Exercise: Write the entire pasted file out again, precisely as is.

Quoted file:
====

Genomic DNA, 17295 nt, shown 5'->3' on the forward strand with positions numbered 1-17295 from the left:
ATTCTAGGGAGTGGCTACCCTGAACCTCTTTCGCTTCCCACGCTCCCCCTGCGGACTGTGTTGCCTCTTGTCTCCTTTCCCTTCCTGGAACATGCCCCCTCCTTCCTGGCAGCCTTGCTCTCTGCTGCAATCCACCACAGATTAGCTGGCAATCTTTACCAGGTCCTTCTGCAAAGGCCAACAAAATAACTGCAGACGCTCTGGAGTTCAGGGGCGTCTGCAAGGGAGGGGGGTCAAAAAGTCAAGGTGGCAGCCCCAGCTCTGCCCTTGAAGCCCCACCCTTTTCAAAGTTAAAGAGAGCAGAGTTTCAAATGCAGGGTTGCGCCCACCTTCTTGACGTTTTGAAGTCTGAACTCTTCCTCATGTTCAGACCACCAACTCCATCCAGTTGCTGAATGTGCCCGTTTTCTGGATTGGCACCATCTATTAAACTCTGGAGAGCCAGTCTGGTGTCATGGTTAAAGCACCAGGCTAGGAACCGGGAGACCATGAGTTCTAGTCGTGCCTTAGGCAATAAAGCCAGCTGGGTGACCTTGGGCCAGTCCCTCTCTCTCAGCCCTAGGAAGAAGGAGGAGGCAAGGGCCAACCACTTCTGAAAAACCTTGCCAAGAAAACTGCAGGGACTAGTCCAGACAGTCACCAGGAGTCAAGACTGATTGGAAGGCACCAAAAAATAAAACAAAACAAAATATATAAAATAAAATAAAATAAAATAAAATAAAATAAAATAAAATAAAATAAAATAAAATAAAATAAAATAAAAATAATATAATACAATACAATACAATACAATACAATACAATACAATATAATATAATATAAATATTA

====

Genomic DNA, 17295 nt, shown 5'->3' on the forward strand with positions numbered 1-17295 from the left:
ATTCTAGGGAGTGGCTACCCTGAACCTCTTTCGCTTCCCACGCTCCCCCTGCGGACTGTGTTGCCTCTTGTCTCCTTTCCCTTCCTGGAACATGCCCCCTCCTTCCTGGCAGCCTTGCTCTCTGCTGCAATCCACCACAGATTAGCTGGCAATCTTTACCAGGTCCTTCTGCAAAGGCCAACAAAATAACTGCAGACGCTCTGGAGTTCAGGGGCGTCTGCAAGGGAGGGGGGTCAAAAAGTCAAGGTGGCAGCCCCAGCTCTGCCCTTGAAGCCCCACCCTTTTCAAAGTTAAAGAGAGCAGAGTTTCAAATGCAGGGTTGCGCCCACCTTCTTGACGTTTTGAAGTCTGAACTCTTCCTCATGTTCAGACCACCAACTCCATCCAGTTGCTGAATGTGCCCGTTTTCTGGATTGGCACCATCTATTAAACTCTGGAGAGCCAGTCTGGTGTCATGGTTAAAGCACCAGGCTAGGAACCGGGAGACCATGAGTTCTAGTCGTGCCTTAGGCAATAAAGCCAGCTGGGTGACCTTGGGCCAGTCCCTCTCTCTCAGCCCTAGGAAGAAGGAGGAGGCAAGGGCCAACCACTTCTGAAAAACCTTGCCAAGAAAACTGCAGGGACTAGTCCAGACAGTCACCAGGAGTCAAGACTGATTGGAAGGCACCAAAAAATAAAACAAAACAAAATATATAAAATAAAATAAAATAAAATAAAATAAAATAAAATAAAATAAAATAAAATAAAATAAAATAAAATAAAAATAATATAATACAATACAATACAATACAATACAATACAATACAATATAATATAATATAAATATTA